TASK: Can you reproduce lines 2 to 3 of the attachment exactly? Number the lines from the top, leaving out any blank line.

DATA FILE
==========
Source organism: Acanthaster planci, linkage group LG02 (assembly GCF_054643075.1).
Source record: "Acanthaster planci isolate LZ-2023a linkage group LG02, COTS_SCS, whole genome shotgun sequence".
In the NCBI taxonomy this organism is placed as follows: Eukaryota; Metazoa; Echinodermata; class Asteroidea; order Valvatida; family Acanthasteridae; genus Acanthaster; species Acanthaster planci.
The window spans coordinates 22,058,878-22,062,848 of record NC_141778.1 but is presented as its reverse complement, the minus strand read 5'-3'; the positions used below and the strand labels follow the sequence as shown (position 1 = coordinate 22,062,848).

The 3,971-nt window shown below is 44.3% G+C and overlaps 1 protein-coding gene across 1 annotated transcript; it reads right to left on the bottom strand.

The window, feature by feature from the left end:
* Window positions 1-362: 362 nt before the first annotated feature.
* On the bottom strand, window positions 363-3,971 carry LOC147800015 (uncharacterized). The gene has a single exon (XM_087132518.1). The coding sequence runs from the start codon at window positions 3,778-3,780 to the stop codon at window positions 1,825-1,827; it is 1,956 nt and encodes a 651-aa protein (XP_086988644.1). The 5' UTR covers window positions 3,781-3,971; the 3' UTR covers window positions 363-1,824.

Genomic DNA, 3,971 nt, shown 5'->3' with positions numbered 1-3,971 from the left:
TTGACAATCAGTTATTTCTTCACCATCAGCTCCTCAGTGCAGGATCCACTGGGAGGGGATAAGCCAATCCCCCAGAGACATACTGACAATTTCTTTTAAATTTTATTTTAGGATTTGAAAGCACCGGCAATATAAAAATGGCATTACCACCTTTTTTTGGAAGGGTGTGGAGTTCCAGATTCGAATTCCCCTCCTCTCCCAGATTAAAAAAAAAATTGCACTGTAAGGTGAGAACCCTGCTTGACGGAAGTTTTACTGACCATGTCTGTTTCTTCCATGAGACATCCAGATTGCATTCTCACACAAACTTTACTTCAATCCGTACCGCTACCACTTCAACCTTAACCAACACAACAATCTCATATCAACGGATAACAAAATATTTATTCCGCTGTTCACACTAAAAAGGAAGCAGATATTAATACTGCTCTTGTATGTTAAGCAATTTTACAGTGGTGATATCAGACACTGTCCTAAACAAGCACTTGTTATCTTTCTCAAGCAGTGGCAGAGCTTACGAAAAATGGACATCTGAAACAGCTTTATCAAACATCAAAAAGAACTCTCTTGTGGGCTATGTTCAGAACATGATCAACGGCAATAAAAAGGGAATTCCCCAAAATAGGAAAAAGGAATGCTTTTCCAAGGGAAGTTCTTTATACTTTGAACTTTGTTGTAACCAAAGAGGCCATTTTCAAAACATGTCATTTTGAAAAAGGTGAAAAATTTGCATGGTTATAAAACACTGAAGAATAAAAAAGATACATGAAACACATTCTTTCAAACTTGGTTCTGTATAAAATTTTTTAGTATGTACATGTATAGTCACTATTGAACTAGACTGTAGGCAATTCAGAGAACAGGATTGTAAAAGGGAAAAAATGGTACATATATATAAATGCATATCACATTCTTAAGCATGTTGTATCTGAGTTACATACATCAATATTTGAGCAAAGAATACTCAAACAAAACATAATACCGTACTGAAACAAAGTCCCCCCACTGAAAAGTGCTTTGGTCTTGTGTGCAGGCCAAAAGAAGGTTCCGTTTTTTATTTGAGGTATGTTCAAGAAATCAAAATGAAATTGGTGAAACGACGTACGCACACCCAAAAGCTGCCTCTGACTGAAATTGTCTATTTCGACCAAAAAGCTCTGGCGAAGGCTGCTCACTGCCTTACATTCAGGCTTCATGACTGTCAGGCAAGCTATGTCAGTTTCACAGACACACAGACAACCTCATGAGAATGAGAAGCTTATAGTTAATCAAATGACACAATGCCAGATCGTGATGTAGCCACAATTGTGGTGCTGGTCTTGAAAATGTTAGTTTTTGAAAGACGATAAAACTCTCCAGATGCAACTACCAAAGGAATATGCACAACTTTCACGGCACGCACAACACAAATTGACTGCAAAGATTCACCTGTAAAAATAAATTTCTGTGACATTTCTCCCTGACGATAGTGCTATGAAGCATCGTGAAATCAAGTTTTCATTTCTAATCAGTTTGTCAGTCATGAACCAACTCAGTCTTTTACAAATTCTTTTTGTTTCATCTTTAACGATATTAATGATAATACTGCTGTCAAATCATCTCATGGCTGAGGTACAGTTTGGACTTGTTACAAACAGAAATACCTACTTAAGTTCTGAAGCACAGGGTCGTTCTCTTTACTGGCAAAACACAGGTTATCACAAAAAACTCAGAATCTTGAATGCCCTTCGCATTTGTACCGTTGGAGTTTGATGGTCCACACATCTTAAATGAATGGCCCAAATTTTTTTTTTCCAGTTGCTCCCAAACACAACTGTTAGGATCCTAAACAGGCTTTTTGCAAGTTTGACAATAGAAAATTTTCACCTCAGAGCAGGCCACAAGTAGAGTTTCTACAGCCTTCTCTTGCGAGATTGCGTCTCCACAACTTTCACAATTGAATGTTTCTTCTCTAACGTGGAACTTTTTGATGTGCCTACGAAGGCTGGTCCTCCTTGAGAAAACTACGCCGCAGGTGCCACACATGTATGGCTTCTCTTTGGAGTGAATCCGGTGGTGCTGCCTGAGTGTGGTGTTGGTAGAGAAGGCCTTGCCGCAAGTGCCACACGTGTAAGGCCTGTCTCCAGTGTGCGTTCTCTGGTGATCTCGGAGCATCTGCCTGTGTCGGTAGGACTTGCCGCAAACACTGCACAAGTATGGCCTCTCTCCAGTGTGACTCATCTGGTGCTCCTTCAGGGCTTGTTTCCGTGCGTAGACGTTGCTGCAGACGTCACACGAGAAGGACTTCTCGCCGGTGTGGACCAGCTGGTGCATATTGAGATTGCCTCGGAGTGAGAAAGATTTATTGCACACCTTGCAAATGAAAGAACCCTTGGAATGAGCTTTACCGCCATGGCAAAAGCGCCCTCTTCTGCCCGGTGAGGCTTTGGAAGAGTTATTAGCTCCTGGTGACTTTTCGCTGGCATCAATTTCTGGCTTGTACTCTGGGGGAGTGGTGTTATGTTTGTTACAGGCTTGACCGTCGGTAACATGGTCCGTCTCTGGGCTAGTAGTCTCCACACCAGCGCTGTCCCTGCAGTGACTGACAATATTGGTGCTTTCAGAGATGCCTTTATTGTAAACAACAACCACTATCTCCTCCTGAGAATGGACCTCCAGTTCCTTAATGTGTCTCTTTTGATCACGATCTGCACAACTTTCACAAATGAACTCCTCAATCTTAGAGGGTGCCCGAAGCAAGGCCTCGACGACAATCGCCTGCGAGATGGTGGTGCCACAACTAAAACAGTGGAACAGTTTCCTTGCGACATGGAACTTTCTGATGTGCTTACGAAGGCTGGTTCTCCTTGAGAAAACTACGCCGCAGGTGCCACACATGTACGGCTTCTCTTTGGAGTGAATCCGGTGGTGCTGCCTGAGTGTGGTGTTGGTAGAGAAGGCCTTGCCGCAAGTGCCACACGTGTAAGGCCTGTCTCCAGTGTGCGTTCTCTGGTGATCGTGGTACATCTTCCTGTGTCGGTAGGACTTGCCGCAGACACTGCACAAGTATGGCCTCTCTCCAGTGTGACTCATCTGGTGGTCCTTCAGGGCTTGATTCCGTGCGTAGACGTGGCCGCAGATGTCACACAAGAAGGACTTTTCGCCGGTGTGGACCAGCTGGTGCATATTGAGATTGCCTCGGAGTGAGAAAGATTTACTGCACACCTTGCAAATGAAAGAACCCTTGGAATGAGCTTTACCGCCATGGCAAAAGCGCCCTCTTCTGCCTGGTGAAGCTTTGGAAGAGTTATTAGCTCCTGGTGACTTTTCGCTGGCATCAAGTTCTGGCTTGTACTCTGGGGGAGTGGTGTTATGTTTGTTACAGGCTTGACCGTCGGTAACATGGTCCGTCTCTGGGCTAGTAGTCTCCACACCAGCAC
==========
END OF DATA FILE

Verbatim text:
Source record: "Acanthaster planci isolate LZ-2023a linkage group LG02, COTS_SCS, whole genome shotgun sequence".
In the NCBI taxonomy this organism is placed as follows: Eukaryota; Metazoa; Echinodermata; class Asteroidea; order Valvatida; family Acanthasteridae; genus Acanthaster; species Acanthaster planci.